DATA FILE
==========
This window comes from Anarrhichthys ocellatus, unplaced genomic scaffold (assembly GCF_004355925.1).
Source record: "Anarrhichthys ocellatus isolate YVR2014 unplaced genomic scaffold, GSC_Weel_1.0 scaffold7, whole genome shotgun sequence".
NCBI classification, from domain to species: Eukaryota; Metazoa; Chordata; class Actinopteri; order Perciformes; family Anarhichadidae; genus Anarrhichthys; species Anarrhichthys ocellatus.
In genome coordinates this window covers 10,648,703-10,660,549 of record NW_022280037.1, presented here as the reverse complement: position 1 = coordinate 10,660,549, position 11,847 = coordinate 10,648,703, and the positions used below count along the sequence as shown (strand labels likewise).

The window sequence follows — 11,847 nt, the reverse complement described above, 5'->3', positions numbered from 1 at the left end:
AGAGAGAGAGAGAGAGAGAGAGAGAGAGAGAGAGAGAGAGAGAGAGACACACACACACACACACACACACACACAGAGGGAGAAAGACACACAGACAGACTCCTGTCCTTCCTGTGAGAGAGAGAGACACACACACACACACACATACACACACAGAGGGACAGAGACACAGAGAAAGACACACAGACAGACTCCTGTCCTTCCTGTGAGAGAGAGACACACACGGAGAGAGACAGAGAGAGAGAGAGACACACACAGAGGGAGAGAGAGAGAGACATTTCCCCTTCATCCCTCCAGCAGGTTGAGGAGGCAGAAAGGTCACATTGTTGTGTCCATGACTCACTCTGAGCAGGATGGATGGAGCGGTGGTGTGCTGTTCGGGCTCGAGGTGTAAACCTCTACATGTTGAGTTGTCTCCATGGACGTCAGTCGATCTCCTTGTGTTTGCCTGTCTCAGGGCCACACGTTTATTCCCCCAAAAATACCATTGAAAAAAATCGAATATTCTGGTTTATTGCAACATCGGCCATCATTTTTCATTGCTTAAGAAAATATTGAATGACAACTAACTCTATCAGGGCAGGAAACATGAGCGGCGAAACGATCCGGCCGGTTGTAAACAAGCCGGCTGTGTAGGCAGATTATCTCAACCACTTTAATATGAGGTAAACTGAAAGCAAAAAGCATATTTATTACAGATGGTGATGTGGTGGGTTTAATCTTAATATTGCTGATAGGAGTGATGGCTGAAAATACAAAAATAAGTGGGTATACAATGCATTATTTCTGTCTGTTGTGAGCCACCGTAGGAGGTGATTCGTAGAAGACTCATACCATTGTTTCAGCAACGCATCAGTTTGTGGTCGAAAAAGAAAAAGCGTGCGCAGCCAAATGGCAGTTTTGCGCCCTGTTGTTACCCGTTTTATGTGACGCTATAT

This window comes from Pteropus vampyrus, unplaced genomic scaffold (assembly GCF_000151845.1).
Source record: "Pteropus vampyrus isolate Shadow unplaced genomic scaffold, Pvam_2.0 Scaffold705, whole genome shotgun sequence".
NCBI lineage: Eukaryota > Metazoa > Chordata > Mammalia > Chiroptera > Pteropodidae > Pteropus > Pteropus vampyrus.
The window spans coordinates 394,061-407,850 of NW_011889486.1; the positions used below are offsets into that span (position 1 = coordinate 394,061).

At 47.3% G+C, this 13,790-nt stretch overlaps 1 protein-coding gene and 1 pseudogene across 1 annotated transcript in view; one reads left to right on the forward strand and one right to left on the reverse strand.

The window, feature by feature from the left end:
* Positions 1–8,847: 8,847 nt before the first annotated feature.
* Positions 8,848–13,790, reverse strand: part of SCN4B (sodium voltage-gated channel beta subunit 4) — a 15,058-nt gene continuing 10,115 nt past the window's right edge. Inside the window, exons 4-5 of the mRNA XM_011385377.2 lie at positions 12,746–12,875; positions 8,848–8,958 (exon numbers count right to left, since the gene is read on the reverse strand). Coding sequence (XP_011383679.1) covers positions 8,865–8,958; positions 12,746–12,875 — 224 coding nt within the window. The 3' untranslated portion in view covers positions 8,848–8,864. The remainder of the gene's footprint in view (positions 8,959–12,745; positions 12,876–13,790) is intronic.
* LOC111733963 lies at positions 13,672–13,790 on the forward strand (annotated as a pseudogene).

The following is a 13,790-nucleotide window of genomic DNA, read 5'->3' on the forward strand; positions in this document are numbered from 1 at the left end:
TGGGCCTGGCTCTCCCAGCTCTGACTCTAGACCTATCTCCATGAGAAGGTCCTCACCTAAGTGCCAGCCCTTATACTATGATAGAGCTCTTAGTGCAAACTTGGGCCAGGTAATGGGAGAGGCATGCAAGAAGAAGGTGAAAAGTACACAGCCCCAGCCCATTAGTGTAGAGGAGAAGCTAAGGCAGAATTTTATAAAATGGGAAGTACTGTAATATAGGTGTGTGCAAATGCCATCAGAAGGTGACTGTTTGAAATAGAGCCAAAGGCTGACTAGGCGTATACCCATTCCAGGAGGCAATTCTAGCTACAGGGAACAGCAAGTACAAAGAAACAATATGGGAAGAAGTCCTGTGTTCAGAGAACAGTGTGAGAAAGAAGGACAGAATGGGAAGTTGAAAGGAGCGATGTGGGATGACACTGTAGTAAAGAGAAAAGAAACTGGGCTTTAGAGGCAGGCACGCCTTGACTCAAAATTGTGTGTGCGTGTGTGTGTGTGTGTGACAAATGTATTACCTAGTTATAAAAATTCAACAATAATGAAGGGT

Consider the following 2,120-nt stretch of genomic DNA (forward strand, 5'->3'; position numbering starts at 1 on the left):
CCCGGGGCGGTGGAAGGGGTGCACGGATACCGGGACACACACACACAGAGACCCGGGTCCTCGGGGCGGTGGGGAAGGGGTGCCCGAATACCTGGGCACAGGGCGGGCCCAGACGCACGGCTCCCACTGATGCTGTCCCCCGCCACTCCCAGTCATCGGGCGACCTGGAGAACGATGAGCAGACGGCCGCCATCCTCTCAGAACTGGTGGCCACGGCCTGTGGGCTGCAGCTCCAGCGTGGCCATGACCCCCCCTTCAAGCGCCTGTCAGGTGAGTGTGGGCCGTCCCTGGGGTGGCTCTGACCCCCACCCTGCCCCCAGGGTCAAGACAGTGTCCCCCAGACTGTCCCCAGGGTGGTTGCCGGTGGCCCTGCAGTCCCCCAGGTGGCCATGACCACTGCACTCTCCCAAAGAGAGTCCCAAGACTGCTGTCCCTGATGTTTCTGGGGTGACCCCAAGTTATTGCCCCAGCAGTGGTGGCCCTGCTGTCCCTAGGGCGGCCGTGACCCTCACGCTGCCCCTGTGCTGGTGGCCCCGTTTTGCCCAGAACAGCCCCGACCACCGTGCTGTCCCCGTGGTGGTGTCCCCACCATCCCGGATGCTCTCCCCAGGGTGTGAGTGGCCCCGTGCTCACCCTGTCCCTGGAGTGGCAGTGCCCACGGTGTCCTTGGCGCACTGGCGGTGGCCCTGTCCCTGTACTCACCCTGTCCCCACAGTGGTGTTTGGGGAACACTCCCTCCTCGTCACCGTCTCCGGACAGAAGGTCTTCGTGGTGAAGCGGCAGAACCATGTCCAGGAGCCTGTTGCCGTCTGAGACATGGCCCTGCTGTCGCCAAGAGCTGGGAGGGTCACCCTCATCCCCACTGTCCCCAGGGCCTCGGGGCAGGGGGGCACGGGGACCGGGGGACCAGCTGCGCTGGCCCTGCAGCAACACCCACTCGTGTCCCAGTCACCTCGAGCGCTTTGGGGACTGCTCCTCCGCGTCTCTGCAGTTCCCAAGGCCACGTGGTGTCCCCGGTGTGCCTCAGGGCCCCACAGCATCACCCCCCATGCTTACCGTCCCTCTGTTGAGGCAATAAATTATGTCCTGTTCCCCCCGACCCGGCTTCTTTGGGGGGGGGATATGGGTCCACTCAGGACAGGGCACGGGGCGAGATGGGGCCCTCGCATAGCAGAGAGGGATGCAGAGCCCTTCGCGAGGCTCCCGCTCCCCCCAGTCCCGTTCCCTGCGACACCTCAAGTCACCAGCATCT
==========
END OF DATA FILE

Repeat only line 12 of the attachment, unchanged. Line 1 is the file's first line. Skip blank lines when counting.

The window, feature by feature from the left end: